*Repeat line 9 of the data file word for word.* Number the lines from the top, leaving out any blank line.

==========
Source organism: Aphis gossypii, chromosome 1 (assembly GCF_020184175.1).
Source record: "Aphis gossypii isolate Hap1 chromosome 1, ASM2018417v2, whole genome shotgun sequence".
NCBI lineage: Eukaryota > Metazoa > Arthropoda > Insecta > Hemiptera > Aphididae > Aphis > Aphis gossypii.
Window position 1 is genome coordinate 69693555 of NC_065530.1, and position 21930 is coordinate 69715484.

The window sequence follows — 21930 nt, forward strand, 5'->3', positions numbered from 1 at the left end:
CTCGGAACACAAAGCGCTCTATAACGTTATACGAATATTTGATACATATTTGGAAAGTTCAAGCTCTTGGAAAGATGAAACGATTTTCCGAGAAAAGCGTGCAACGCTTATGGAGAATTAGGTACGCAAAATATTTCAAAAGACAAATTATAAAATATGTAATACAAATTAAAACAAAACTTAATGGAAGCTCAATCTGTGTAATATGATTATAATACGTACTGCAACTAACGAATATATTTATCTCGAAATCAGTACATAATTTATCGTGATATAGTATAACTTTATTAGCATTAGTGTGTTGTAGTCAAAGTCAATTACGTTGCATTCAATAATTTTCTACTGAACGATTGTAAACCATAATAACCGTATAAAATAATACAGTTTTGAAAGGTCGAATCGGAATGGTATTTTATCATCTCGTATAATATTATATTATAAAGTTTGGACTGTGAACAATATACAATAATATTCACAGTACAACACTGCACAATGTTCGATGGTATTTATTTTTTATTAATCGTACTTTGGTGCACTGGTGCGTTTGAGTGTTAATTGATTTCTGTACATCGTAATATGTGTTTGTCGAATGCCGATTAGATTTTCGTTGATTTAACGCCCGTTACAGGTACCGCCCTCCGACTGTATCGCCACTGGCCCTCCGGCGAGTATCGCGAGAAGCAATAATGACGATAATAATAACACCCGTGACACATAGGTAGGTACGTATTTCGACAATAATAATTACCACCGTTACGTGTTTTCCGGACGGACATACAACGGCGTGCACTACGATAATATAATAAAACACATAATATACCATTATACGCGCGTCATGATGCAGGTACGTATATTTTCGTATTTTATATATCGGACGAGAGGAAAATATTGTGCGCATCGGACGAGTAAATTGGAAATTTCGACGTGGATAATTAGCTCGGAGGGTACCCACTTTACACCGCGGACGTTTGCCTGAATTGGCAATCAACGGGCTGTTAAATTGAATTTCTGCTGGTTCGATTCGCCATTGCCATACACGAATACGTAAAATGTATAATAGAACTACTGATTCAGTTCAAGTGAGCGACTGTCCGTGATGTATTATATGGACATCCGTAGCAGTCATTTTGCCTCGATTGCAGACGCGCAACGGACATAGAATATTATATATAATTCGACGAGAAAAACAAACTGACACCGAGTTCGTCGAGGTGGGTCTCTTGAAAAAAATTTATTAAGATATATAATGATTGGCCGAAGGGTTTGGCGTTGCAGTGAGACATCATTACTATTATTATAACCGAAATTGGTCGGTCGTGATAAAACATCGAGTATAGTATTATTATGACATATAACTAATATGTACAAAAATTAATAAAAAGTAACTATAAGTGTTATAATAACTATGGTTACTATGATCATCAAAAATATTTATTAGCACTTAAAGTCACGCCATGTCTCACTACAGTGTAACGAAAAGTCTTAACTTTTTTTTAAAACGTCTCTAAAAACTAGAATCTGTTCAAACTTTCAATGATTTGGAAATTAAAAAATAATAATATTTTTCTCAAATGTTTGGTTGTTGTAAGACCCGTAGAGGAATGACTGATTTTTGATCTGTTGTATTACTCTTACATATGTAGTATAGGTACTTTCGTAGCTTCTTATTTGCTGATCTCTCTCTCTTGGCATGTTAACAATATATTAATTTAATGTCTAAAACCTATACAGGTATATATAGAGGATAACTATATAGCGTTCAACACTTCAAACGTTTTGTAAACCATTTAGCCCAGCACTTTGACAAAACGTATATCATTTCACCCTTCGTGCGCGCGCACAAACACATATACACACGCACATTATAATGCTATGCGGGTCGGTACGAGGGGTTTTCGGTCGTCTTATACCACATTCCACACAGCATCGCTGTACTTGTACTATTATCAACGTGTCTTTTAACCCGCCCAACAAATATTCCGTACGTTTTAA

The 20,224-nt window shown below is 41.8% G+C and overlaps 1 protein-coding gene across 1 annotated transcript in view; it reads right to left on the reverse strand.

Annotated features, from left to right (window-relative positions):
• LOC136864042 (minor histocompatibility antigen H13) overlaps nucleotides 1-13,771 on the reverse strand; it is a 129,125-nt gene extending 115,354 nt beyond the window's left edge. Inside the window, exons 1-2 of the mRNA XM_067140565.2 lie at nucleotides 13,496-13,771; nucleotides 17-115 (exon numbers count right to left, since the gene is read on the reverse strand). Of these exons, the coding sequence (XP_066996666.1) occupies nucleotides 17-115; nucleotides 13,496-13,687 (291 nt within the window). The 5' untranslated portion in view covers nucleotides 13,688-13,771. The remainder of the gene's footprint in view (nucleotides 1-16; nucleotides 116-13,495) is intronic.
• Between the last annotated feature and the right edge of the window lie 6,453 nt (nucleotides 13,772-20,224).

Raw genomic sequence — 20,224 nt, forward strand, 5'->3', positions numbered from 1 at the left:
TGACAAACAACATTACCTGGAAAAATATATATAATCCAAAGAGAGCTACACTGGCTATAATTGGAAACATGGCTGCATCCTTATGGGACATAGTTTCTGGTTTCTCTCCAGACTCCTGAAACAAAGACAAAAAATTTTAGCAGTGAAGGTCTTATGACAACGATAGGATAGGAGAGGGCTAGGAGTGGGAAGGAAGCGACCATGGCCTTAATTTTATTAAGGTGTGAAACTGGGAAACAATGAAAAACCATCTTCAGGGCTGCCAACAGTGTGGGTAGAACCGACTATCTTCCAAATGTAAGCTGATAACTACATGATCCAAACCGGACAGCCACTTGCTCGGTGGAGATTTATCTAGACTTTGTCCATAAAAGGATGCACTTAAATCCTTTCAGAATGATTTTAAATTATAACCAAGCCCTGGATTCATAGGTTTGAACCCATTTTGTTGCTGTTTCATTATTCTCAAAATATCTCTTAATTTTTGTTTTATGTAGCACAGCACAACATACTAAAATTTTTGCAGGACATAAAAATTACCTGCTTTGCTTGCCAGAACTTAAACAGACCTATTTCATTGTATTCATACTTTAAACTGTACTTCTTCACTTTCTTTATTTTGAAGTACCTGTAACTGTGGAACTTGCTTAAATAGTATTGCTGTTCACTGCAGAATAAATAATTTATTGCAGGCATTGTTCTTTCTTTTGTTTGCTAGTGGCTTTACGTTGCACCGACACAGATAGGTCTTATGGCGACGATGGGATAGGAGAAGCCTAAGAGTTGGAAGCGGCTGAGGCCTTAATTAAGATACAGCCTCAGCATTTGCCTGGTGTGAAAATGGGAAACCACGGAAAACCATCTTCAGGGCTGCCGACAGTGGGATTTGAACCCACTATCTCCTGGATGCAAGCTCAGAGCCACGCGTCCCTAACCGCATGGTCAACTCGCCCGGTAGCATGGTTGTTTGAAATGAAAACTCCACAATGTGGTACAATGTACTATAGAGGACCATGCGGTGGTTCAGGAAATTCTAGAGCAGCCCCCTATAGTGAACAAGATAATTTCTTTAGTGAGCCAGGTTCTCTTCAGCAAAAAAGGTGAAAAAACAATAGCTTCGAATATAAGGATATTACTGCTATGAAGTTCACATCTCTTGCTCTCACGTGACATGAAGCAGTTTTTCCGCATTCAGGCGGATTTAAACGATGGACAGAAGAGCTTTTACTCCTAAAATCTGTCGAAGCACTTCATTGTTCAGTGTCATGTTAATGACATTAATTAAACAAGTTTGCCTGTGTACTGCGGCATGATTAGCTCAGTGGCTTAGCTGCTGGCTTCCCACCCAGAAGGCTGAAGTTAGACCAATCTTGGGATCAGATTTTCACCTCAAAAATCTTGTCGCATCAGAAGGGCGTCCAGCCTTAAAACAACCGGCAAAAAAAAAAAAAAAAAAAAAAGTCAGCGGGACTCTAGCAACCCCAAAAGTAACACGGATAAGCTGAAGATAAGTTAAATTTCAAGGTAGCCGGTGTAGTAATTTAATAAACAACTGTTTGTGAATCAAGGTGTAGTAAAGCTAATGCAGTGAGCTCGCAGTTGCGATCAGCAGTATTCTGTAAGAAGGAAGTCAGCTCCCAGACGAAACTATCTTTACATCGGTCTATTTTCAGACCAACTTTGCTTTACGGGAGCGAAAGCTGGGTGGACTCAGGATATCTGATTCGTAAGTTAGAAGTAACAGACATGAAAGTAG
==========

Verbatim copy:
• LOC136864042 (minor histocompatibility antigen H13) overlaps nucleotides 1-13,771 on the reverse strand; it is a 129,125-nt gene extending 115,354 nt beyond the window's left edge. Inside the window, exons 1-2 of the mRNA XM_067140565.2 lie at nucleotides 13,496-13,771; nucleotides 17-115 (exon numbers count right to left, since the gene is read on the reverse strand). Of these exons, the coding sequence (XP_066996666.1) occupies nucleotides 17-115; nucleotides 13,496-13,687 (291 nt within the window). The 5' untranslated portion in view covers nucleotides 13,688-13,771. The remainder of the gene's footprint in view (nucleotides 1-16; nucleotides 116-13,495) is intronic.